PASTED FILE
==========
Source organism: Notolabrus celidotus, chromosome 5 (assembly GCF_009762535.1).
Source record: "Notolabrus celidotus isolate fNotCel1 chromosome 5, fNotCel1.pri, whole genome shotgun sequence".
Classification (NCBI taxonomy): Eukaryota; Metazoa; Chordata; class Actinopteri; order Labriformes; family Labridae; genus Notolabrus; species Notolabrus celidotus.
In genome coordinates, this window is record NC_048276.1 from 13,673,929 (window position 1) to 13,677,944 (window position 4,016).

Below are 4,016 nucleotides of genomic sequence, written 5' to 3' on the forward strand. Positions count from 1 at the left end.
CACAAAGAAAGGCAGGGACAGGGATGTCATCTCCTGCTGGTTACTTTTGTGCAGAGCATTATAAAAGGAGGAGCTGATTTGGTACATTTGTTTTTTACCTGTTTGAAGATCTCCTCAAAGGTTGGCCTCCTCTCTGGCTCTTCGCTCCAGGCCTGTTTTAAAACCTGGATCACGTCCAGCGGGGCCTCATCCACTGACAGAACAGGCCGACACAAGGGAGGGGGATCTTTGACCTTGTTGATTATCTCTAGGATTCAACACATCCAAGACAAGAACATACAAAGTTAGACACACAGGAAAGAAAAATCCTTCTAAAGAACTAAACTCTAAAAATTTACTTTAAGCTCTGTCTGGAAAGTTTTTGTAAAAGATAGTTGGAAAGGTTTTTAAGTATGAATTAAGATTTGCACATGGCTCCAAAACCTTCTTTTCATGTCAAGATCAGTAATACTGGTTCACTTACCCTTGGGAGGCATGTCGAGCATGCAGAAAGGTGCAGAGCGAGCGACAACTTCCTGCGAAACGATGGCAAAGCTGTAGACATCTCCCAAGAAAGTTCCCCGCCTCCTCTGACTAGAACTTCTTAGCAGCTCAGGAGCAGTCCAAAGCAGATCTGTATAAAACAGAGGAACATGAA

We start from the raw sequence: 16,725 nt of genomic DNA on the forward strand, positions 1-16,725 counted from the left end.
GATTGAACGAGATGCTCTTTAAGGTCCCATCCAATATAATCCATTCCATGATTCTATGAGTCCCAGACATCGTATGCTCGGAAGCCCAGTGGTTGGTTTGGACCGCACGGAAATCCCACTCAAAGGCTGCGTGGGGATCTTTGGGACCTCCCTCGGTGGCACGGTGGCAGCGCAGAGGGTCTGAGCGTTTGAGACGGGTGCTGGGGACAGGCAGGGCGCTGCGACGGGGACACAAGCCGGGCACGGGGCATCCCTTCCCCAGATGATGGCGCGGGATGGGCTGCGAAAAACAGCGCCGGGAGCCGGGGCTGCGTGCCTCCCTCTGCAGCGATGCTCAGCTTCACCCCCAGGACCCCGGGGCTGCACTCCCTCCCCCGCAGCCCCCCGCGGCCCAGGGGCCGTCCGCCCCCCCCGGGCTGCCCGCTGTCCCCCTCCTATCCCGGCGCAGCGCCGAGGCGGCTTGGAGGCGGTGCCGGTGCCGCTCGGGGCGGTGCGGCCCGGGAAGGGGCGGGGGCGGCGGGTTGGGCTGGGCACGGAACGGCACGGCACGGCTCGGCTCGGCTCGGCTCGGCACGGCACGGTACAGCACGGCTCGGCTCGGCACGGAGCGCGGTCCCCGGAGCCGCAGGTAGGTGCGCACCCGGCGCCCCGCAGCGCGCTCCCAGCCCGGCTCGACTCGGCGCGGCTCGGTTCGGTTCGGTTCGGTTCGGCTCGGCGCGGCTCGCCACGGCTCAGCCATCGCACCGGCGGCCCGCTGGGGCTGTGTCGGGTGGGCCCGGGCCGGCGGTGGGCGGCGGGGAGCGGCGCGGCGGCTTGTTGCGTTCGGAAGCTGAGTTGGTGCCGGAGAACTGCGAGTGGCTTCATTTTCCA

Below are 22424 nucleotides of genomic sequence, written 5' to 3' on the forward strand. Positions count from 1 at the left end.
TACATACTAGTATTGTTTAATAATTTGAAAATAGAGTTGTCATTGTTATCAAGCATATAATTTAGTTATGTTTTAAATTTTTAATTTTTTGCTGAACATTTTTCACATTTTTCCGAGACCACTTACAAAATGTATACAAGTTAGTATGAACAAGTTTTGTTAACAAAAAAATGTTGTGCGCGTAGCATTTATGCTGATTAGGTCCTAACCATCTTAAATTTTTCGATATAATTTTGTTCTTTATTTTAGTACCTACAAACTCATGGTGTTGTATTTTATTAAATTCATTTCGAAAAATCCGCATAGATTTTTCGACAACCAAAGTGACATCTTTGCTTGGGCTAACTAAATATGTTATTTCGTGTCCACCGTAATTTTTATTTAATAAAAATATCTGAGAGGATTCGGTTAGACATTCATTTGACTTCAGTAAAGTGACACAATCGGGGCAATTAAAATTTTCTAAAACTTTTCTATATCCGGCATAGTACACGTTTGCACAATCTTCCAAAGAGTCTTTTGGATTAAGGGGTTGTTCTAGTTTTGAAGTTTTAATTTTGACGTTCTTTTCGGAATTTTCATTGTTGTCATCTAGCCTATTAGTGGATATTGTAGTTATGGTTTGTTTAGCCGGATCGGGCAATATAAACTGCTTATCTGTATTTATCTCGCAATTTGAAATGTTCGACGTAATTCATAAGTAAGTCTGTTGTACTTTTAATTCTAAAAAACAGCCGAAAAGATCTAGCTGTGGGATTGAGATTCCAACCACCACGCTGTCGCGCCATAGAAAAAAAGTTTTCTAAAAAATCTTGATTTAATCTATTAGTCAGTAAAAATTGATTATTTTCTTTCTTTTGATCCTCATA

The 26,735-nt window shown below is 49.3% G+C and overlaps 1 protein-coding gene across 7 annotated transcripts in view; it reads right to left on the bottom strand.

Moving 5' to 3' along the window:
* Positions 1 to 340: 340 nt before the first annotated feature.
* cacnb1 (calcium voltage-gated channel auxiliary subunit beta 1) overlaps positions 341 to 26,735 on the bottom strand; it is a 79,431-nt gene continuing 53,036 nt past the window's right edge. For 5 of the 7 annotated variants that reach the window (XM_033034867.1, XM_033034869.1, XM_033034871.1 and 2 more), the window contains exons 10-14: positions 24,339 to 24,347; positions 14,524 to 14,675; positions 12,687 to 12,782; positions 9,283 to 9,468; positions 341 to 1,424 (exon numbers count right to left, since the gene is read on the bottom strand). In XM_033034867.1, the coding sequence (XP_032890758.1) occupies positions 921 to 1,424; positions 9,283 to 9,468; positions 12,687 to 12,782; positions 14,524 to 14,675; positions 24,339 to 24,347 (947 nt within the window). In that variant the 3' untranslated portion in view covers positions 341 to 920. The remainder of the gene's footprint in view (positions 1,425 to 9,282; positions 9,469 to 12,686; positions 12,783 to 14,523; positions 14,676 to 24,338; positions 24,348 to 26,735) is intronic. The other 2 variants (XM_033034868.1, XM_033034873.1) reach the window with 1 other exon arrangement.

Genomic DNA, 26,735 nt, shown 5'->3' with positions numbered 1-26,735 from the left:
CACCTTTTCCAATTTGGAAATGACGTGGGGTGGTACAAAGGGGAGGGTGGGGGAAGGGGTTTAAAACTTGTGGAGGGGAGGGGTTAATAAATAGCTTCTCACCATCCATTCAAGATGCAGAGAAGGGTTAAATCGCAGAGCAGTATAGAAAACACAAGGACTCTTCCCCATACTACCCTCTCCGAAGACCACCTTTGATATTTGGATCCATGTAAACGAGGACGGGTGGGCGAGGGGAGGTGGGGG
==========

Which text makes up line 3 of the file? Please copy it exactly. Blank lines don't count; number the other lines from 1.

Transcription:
Classification (NCBI taxonomy): Eukaryota; Metazoa; Chordata; class Actinopteri; order Labriformes; family Labridae; genus Notolabrus; species Notolabrus celidotus.